|Title||The Enchantment of Western Herbal Medicine|
In the UK the profession of Western Herbal Medicine(WHM) has had to engage with politics and with science in order to survive. Social science work on WHM suggests that traditional knowledge is being overtaken by biomedical knowledge, with one paradigm replacing another, although collaboration with science is also seen as possible. Throughout this work the voices of herbalists themselves have rarely been presented. Drawing from a biographic narrative approach to interviewing, along with supporting ethnographic methods, thirteen cases of individual herbalists are presented here. Eight out of the thirteen cases reveal ‘visible entryways’ to becoming herbalists - beginnings that are congruent with WHM as an increasingly professionalized practice. However, five of these eight cases reveal some sort of ‘enchantment’ with plants or herbal medicines as being important for their practices. Enchantment is characterized as a sensual affective energy and is situated among debates, initiated by Max Weber, on the place of enchantment and disenchantment in the modern world. The five remaining cases reveal ‘hidden entryways’, where there are sensual enchanted experiences of crossings between humans and plants on the road to becoming herbalists, often at a young age. Enchantment is also found later on in most of these narratives.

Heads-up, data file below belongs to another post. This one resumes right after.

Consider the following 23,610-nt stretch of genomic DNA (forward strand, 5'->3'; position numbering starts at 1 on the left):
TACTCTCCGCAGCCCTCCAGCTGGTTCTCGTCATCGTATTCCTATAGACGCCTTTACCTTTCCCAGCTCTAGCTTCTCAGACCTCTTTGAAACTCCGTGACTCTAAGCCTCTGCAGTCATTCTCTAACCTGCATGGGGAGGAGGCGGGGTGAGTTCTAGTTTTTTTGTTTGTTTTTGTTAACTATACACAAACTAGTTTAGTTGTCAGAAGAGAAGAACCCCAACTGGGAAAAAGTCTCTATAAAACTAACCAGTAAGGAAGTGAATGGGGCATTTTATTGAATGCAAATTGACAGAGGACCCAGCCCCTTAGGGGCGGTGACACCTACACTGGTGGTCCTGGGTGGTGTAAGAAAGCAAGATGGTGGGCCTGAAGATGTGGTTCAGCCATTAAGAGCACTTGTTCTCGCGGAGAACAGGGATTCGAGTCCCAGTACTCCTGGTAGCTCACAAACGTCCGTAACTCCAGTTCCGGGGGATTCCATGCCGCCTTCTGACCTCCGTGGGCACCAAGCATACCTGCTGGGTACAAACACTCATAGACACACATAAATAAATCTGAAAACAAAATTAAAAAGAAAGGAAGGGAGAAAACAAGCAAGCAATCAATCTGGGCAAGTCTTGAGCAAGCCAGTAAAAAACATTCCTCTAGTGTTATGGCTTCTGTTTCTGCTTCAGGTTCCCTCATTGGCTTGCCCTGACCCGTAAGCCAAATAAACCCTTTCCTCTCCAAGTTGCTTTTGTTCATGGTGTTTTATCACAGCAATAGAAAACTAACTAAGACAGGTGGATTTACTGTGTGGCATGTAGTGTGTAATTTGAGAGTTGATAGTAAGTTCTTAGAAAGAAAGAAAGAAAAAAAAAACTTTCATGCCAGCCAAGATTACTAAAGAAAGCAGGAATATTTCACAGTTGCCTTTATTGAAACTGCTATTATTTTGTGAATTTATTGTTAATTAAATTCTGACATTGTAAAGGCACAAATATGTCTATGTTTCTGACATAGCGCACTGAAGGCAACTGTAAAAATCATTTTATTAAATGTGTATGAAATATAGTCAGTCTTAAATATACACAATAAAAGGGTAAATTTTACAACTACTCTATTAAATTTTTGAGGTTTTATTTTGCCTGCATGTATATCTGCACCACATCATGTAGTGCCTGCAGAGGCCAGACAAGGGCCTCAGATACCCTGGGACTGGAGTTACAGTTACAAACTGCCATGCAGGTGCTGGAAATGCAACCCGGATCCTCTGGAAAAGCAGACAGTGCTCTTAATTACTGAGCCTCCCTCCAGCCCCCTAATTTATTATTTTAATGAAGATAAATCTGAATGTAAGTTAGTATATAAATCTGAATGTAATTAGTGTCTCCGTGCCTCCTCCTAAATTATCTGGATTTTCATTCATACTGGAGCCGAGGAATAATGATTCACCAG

The thirteen cases suggest that, rather than a paradigmatic takeover of WHM by science, there is an enchantment of some herbalists by plants and medicines that includes both scientific and traditional approaches to practice. It is argued that the meeting and crossing of herbalists with plants and medicines allows herbalists to draw easily from a diverse range of influences that others may see as incommensurable. Herbs, rather than concepts and theories are, for the most part, at the centre of WHM.
The findings suggest that plants and herbal medicines may be seen as having more agency than has been previously considered. Drawing on a herbalist’s engagement with Ivan Illich it is asked whether herbs and herbalists may be seen as each other’s ‘convivial tools’.
|Keywords||Western Herbal Medicine; herbs; herbalists; enchantment; narrative; entryways; agency|